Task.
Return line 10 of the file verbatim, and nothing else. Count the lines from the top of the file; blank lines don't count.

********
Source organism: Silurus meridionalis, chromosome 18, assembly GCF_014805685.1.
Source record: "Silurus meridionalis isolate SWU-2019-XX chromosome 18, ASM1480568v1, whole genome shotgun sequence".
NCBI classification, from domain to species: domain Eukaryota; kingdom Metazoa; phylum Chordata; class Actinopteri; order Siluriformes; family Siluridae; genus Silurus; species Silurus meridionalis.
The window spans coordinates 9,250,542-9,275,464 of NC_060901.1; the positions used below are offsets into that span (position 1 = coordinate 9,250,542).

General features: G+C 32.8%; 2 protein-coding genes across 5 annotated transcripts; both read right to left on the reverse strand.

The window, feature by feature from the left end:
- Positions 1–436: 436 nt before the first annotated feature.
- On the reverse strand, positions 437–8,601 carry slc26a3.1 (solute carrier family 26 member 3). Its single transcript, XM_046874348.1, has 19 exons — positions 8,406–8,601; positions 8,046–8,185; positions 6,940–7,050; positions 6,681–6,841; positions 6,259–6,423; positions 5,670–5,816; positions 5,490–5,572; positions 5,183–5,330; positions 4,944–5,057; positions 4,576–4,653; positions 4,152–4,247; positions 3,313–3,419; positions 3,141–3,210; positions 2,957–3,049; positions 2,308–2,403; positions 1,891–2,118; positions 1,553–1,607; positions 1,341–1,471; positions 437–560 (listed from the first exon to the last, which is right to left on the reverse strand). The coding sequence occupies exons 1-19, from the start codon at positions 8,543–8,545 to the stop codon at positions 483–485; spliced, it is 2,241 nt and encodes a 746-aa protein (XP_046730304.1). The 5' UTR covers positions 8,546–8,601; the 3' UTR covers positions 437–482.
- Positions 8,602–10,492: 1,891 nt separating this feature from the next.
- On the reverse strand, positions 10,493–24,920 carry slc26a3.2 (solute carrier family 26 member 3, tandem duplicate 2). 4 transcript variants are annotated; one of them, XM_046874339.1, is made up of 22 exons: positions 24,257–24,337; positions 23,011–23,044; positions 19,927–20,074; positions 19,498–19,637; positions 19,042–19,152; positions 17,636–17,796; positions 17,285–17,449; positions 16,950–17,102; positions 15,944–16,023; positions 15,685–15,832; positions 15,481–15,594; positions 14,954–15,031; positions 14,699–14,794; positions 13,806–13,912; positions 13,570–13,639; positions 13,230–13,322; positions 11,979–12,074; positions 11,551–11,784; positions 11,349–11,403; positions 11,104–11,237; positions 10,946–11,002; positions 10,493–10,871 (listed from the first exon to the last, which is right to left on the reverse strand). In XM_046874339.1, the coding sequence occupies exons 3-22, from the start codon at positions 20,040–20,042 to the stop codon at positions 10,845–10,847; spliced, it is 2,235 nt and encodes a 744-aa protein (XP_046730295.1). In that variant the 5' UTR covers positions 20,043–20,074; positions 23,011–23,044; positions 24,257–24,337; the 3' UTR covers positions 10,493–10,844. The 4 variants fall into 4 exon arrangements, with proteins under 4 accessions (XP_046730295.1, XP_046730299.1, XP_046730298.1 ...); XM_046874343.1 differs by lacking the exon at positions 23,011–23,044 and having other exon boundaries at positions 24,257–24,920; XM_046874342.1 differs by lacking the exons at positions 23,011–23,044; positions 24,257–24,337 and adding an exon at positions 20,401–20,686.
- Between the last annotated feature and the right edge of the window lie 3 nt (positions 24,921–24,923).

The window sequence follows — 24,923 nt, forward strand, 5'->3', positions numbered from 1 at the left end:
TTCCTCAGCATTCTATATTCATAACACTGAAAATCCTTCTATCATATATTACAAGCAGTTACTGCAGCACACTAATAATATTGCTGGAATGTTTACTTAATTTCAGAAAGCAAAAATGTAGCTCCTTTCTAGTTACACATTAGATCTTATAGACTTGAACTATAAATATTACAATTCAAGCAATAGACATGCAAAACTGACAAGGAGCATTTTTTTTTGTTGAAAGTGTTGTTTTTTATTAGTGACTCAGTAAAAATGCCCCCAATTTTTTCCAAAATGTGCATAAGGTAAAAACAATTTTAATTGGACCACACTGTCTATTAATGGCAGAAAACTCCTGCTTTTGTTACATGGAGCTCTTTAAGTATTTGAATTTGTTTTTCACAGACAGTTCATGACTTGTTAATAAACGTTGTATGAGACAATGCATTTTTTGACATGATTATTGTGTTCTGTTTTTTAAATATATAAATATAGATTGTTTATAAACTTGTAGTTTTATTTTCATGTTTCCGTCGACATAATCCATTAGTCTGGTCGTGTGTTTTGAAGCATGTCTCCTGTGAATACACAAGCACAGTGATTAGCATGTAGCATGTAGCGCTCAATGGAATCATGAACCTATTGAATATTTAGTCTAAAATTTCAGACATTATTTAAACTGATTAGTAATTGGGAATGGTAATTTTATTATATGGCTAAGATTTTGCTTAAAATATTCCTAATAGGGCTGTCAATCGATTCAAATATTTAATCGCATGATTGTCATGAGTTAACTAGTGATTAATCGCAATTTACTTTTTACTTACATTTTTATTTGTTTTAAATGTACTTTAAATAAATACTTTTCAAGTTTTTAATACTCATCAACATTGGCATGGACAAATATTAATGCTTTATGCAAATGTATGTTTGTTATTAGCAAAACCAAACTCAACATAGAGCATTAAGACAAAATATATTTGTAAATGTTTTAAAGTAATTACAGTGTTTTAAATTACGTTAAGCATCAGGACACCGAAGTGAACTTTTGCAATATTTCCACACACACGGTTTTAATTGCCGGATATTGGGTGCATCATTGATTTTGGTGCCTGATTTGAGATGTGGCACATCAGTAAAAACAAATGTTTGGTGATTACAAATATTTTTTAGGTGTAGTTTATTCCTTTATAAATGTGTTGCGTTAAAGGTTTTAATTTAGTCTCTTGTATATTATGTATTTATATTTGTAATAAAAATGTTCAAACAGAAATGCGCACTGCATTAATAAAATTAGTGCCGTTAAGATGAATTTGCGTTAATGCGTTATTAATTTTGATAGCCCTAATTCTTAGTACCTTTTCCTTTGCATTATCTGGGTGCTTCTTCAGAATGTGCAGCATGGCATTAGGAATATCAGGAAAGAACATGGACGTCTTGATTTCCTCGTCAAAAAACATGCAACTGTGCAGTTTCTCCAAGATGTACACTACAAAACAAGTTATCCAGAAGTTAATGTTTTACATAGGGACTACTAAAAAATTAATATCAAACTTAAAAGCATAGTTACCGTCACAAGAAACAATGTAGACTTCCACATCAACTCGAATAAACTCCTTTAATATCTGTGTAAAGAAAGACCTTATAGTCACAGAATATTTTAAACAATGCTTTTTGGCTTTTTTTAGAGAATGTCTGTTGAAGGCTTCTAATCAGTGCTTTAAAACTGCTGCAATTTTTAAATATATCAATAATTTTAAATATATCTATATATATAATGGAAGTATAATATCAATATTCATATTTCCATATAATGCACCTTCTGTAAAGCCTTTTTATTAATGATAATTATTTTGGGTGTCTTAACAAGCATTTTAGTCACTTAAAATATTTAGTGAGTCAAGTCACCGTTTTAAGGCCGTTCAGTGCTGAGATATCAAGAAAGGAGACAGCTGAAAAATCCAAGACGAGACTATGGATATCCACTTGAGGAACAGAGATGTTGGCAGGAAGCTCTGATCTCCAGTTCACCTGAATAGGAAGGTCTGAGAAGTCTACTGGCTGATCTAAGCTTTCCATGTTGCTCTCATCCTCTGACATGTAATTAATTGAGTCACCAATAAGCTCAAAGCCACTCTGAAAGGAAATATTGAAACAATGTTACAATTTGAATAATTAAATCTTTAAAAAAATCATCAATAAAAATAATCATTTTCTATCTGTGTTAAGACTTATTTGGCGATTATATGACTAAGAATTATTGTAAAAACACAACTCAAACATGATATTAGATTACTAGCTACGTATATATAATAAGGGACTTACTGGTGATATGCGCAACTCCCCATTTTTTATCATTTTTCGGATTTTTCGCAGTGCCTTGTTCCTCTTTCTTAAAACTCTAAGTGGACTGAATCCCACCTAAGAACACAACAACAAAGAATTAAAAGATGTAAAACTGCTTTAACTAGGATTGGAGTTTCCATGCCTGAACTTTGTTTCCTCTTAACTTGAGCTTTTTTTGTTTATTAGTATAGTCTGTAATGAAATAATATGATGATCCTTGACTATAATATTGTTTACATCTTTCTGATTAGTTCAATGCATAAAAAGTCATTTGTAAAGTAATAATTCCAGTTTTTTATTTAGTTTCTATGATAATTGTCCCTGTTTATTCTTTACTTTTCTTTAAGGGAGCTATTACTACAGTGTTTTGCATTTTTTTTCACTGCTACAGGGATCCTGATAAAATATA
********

- On the reverse strand, positions 10,493–24,920 carry slc26a3.2 (solute carrier family 26 member 3, tandem duplicate 2). 4 transcript variants are annotated; one of them, XM_046874339.1, is made up of 22 exons: positions 24,257–24,337; positions 23,011–23,044; positions 19,927–20,074; positions 19,498–19,637; positions 19,042–19,152; positions 17,636–17,796; positions 17,285–17,449; positions 16,950–17,102; positions 15,944–16,023; positions 15,685–15,832; positions 15,481–15,594; positions 14,954–15,031; positions 14,699–14,794; positions 13,806–13,912; positions 13,570–13,639; positions 13,230–13,322; positions 11,979–12,074; positions 11,551–11,784; positions 11,349–11,403; positions 11,104–11,237; positions 10,946–11,002; positions 10,493–10,871 (listed from the first exon to the last, which is right to left on the reverse strand). In XM_046874339.1, the coding sequence occupies exons 3-22, from the start codon at positions 20,040–20,042 to the stop codon at positions 10,845–10,847; spliced, it is 2,235 nt and encodes a 744-aa protein (XP_046730295.1). In that variant the 5' UTR covers positions 20,043–20,074; positions 23,011–23,044; positions 24,257–24,337; the 3' UTR covers positions 10,493–10,844. The 4 variants fall into 4 exon arrangements, with proteins under 4 accessions (XP_046730295.1, XP_046730299.1, XP_046730298.1 ...); XM_046874343.1 differs by lacking the exon at positions 23,011–23,044 and having other exon boundaries at positions 24,257–24,920; XM_046874342.1 differs by lacking the exons at positions 23,011–23,044; positions 24,257–24,337 and adding an exon at positions 20,401–20,686.